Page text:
In a professional career spanning less than a decade, the passionate young Frenchman has made a name for himself through his imagi- native yet methodical approach to producing images that capture the sheer essence of a moment, blending it seamlessly with the majesty of its surroundings. His fascination with light, landscapes, and motion—and the challenge of harnessing all three into a single harmony with timeless resonance—has led to an ever-mount- ing portfolio of unforgettable images that straddle the line between reality and fantasy.

Words & Photos by JB Liautard

Chad Cornish doesn’t want to leave Colorado’s Roaring Fork Valley. Originally from upstate New York, Chad, 34, moved to the valley 10 years ago. Back then he was a skier, and what better place for a skier to live than the base of Aspen and Snowmass Mountains? But when he rode Government Trail for the first time, he saw a Roaring Fork Valley beyond the resorts, one that was “tough, beautiful, desolate.”

The Roaring Fork Valley is one of only six gold-level International Mountain Bicycling Association (IMBA) Ride Centers in the world. With over 300 miles of singletrack in the valley between Aspen and Glenwood Springs, Chad has no shortage of trails to ride. Life in the valley is pretty sweet. It’s where Chad settled down with his wife, started their family, built singletrack for the county, and taught his daughter to ride a bike. But Chad often feels cynical about the current state of housing in the valley, especially where he lives in Aspen. It was expensive before the pandemic. Now, even condos cost an average $2.5 million.

Words by Jess Daddio

Spectators pack like sardines along the iconic Dream Track in Queenstown, New Zealand and fixate on gargantuan gap jumps that weave down the hill and out of view. To mountain bikers, these 60-foot features are works of art. Mounds of earth sculpted for flight, they were initially built for the “New World Disorder 5” film in 2004.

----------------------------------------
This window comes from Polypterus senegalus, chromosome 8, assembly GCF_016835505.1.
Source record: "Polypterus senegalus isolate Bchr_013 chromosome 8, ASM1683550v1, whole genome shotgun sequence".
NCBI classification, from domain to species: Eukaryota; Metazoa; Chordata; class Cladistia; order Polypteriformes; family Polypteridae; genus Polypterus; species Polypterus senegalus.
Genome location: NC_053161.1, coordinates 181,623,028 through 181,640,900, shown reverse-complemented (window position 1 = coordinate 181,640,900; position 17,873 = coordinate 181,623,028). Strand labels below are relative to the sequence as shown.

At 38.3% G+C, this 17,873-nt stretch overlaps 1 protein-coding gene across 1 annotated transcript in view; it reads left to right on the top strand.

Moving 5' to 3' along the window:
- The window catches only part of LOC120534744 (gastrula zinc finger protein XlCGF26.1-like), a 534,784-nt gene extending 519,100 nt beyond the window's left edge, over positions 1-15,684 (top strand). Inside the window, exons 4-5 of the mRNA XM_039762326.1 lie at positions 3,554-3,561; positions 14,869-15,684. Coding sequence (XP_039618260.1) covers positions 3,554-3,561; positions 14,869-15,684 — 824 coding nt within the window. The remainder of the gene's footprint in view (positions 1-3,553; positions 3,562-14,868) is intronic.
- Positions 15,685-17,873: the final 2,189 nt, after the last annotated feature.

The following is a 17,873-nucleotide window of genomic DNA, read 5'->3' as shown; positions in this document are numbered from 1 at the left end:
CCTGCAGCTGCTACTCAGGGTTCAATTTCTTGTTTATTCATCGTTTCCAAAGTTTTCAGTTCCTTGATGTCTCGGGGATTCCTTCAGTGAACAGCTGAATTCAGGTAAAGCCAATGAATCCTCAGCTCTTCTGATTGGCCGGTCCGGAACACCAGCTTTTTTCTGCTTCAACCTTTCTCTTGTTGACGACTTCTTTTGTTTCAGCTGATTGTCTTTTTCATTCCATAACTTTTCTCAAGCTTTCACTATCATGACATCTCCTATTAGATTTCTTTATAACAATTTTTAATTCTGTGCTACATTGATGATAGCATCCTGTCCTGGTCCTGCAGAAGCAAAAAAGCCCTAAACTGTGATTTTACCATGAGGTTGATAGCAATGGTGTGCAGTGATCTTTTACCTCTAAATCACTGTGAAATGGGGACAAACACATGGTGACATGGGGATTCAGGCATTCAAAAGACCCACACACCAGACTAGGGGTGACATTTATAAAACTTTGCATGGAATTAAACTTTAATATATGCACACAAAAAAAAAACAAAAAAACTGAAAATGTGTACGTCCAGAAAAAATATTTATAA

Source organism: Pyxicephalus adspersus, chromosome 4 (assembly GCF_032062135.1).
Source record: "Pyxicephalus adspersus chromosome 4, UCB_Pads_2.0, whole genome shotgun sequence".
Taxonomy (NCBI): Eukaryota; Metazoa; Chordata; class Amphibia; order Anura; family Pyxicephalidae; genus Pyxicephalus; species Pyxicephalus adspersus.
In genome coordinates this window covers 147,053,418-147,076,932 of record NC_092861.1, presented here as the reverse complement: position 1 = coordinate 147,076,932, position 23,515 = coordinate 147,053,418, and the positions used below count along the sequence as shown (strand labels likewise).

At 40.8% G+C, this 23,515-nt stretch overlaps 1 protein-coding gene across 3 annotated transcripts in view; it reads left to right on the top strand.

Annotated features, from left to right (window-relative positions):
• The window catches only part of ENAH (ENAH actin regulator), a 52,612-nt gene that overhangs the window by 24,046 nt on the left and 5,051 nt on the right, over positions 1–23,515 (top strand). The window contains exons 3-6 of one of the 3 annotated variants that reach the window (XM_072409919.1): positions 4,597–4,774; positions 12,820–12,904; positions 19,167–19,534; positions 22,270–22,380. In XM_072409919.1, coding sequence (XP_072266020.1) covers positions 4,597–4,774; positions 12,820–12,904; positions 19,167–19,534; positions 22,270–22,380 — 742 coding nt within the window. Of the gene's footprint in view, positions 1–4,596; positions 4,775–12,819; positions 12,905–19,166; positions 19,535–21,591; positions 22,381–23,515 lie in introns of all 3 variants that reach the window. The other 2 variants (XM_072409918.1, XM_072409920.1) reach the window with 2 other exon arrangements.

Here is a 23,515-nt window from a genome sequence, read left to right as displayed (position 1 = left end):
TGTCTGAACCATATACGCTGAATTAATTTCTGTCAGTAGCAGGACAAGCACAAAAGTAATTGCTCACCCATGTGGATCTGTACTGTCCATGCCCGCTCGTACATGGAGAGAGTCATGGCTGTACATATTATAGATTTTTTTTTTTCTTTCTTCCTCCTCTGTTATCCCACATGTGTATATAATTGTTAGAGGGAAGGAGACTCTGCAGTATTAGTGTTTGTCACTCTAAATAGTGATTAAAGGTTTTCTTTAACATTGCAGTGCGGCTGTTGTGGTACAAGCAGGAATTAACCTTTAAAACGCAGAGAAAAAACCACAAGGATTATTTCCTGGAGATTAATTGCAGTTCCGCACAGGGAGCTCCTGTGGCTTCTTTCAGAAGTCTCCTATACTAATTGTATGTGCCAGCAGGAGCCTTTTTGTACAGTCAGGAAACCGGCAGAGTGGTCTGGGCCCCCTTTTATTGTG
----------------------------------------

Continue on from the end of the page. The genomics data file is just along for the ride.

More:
Now, they’re one of the biggest public jump lines in the world. And, on this day, a frenzied crowd is gathered to watch as hordes of riders drop in for the annual McGazza Fest jam session, each airing big on every feature as the late Kelly McGarry would have done. One rider who stands out as she whizzes by is Robin Goomes. With each lap, the Kiwi teases a new trick: a nac nac, a tuck no-hander, a t-bog, just a few to name.

As she hikes back up to the start with pal Harriet “Haz” Burbidge-Smith, she’s beaming, or as she’d put it, “frothing.” Jumps like these are her natural element, which isn’t shocking considering her impressive riding resume: 2023 Crankworx Rotorua Speed and Style winner, 2021 Crankworx Whip-Off champion, one of the first women invited to DarkFest, and the first woman to backflip in a Crankworx competition. What is shocking is that Goomes has only been riding for six years.

Words by Katie Lozancich

Within a week of showing up in Bellingham, Washington in 2012, it was made very clear to me that I needed a mountain bike.

I had moved for a five-month internship at a local magazine—I was barely 21 and on the kind of early-20s tear that can only result from being raised in a rural town with eight churches and little space for trouble. That summer opened a lot of doors for me, but mountain biking was admittedly not one of them.